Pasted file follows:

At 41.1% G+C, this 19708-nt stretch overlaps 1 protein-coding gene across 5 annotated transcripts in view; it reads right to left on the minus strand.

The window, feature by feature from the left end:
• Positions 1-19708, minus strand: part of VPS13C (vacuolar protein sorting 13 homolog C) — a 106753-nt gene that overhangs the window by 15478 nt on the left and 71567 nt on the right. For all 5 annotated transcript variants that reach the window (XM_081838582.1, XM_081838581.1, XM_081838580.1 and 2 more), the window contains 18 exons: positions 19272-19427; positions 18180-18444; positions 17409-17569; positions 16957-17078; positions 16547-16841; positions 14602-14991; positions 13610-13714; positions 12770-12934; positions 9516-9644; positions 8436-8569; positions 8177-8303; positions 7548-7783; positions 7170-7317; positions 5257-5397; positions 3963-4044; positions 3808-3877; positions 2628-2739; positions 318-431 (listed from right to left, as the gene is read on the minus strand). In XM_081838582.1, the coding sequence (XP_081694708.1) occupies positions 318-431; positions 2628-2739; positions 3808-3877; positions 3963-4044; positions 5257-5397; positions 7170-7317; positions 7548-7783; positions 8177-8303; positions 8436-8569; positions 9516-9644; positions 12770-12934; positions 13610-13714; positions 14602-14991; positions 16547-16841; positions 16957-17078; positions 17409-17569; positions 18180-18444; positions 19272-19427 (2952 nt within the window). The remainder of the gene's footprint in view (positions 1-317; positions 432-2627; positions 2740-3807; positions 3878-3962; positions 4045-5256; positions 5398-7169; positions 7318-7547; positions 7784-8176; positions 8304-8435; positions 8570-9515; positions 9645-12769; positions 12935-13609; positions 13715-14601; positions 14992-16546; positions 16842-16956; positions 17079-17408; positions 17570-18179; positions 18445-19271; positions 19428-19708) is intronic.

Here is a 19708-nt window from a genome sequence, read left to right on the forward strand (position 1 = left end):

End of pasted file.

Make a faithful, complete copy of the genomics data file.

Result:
At 41.1% G+C, this 19708-nt stretch overlaps 1 protein-coding gene across 5 annotated transcripts in view; it reads right to left on the minus strand.

The window, feature by feature from the left end:
• Positions 1-19708, minus strand: part of VPS13C (vacuolar protein sorting 13 homolog C) — a 106753-nt gene that overhangs the window by 15478 nt on the left and 71567 nt on the right. For all 5 annotated transcript variants that reach the window (XM_081838582.1, XM_081838581.1, XM_081838580.1 and 2 more), the window contains 18 exons: positions 19272-19427; positions 18180-18444; positions 17409-17569; positions 16957-17078; positions 16547-16841; positions 14602-14991; positions 13610-13714; positions 12770-12934; positions 9516-9644; positions 8436-8569; positions 8177-8303; positions 7548-7783; positions 7170-7317; positions 5257-5397; positions 3963-4044; positions 3808-3877; positions 2628-2739; positions 318-431 (listed from right to left, as the gene is read on the minus strand). In XM_081838582.1, the coding sequence (XP_081694708.1) occupies positions 318-431; positions 2628-2739; positions 3808-3877; positions 3963-4044; positions 5257-5397; positions 7170-7317; positions 7548-7783; positions 8177-8303; positions 8436-8569; positions 9516-9644; positions 12770-12934; positions 13610-13714; positions 14602-14991; positions 16547-16841; positions 16957-17078; positions 17409-17569; positions 18180-18444; positions 19272-19427 (2952 nt within the window). The remainder of the gene's footprint in view (positions 1-317; positions 432-2627; positions 2740-3807; positions 3878-3962; positions 4045-5256; positions 5398-7169; positions 7318-7547; positions 7784-8176; positions 8304-8435; positions 8570-9515; positions 9645-12769; positions 12935-13609; positions 13715-14601; positions 14992-16546; positions 16842-16956; positions 17079-17408; positions 17570-18179; positions 18445-19271; positions 19428-19708) is intronic.

Here is a 19708-nt window from a genome sequence, read left to right on the forward strand (position 1 = left end):